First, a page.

The Knock on the Door

By an IWPR Correspondent in Pristina (BCR No 11, 29-Mar-99)

The Knock on the Door

By an IWPR Correspondent in Pristina (BCR No 11, 29-Mar-99)

Thursday, 10 November, 2005

It was around 10:00 PM when I heard sounds of boots running up the stairs of the building where I stayed last night. (I haven't slept at home for a week.) Then I heard hard knocking on a neighbouring door. "That's it," I thought, "they've arrived."

Still, I was amazed how you really calm down when the danger comes that close. I have always been scared to death whenever I see a policemen or anyone carrying a gun (though nowadays there's a difference: Serbs only carry big machine guns). But this night it was completely different. I was cool. I was waiting and thinking: "The worst thing they can do is kill me, so nothing can surprise me." I made a decision: "I won't try to hide my identity or my mother tongue," Albanian of course. This calm thinking at such a moment took me by complete surprise.

Luckily, I then heard the running again, but now heading downstairs, and no one knocked on my door. But I just had to know what was going on, so I looked outside the door. It was a guy I have spoken to before. I met him on the street a week ago, and we passed a few words about the political situation. (What else?)

We were speaking in Serbian, and he seemed very open-minded, very "normal." And I was glad to think, as I always try, that I can't condemn a whole nation because of the government's wrong politics. There are decent people among them. Or so I thought until Wednesday.

Now he was wearing a strange uniform - neither police nor military-carrying weapons and heading out. The knock was his "friend" coming in a rush, and in the same clothes and gear, to get him. Off they went, no doubt to try to kill "at least" one Albanian or to burn any house. And for the next day I have to find another place to sleep, because I wouldn't want to run into him again now.

Until few days ago, I felt very sorry for the Albanian people suffering in the villages and all they were going through. I don't anymore. Now, I fight for my own survival. I try to stay alive and as normal as I can, though it's difficult. This morning, I almost collapsed out of breath while running towards my house to see if my parents are still OK. There's no phone, so every time I go to spend a night somewhere else, I kiss my mother and my father, and have the terrible feeling that I won't see them anymore.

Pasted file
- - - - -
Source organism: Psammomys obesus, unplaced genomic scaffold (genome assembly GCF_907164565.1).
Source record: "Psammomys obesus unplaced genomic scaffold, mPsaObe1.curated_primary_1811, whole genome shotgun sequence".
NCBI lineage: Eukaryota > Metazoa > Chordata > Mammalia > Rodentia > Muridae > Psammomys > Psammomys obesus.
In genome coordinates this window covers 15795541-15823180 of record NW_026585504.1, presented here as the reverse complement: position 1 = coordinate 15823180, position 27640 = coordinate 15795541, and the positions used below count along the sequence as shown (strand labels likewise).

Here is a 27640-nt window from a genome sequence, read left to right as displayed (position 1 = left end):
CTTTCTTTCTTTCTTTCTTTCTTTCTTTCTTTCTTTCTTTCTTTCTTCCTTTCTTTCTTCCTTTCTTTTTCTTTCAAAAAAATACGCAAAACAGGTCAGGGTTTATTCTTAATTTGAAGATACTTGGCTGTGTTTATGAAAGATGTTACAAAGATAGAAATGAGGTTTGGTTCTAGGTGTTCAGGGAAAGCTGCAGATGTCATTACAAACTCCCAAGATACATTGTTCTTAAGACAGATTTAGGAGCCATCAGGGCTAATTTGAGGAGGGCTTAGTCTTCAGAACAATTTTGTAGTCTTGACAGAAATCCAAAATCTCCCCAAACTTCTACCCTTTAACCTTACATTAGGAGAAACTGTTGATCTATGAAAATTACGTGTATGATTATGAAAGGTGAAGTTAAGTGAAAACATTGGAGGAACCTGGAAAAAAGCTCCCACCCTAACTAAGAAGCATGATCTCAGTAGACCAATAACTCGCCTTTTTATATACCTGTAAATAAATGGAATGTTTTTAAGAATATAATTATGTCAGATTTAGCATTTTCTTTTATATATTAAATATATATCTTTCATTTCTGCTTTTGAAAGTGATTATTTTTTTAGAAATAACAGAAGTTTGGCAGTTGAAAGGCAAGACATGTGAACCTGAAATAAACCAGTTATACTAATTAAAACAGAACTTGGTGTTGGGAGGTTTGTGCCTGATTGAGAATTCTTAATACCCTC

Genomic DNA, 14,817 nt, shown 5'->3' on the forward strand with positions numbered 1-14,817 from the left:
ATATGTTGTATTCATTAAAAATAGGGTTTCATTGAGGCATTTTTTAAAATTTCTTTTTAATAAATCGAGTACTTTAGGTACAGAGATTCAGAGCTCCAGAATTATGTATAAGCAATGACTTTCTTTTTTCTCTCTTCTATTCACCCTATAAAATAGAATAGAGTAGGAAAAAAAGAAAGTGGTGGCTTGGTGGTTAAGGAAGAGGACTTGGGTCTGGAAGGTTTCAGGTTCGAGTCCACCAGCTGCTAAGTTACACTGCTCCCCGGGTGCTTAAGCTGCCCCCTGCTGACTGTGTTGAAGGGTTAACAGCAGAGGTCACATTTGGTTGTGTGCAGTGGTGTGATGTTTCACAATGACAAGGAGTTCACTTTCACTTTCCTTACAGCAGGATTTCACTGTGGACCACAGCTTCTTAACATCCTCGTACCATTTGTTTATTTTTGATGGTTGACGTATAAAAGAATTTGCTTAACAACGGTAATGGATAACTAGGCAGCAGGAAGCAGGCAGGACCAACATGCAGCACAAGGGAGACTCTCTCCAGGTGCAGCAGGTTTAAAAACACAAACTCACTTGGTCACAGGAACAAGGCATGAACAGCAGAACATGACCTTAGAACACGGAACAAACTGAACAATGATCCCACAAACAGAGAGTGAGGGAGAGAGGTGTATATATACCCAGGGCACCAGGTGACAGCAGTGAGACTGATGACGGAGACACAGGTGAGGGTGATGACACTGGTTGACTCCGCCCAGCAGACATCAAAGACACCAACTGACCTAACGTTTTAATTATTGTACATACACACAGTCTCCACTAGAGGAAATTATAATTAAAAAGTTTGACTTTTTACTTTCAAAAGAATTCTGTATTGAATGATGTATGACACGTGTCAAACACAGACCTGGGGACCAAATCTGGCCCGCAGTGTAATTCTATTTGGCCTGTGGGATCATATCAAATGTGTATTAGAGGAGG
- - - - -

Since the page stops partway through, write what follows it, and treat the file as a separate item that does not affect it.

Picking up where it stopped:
Yesterday I passed by my favourite cafe, where I used to meet my friends every day. For years, we met there, chatted, found each other. We were so close that if you missed an afternoon, everyone notice, and wondered where you'd gone. Now it is all destroyed, even the chairs were taken, and it doesn't look like my cafe at all. Inside five policemen were getting drunk on whisky in the middle of the mess they probably made.

Maybe it seems ridiculous to think about this cafe now, but not for me. Too many memories, too many friends. God knows when we will gather again, and who will be absent at that time. How many of us are missing? There is simply no way to find out. Telephones in Albanian houses are cut off, and the whole town is cut to pieces by police and armed civilians. No one can communicate, no one can move. For now, only names go through my mind. I try to remember faces but I cannot. The only faces I can remember now are the bad faces I see in the streets.

As for the NATO planes, we wanted them so badly. We protested for them last year. I never dreamed that the sound of them could horrify me so much. Not because they are doing something wrong, on the contrary, but because I am aware of the consequences on the ground, and that there will be more killings.

Still for the first time last night I felt happy. The MUP (Ministry of the Interior) building in the centre of town was completely destroyed. I saw it getting burned, and proudly stayed at the window watching. Now only ashes remain where before every day the huge armoured police vehicles would begin their tours. At least something of "theirs" has been destroyed and people can finally see it.

The big mushroom that lit the dark night looked so beautiful, and when we saw the huge ugly building burning, we didn't care so much about the consequences. At last there was something good in all this tragedy that won't end so soon. The windows in surrounding apartments were broken because of the blast, but no matter. We just hope that it will go on, and that NATO planes will fly even lower tonight.

But how quickly day goes now! My friends used to call me 'Nighthawk', because I adored the night and I adored waiting for the dawn. Night was my time, but now I hate it. I will have to leave my home soon, to hide in some other place. To avoid any more knocks. I will take my blanket, stay awake the whole night, and listen to the sounds of planes, anti-aircraft guns, machine guns, and shouting. It seems to me that every shot comes from the direction of my parents' house, and it fills me with a fear that is killing.

The electricity shuts off about six pm and it is not so smart to light a candle, because that will just show that someone is inside. So everyone stays in the dark, waiting.

The author's name has been withheld in case of possible reprisal.

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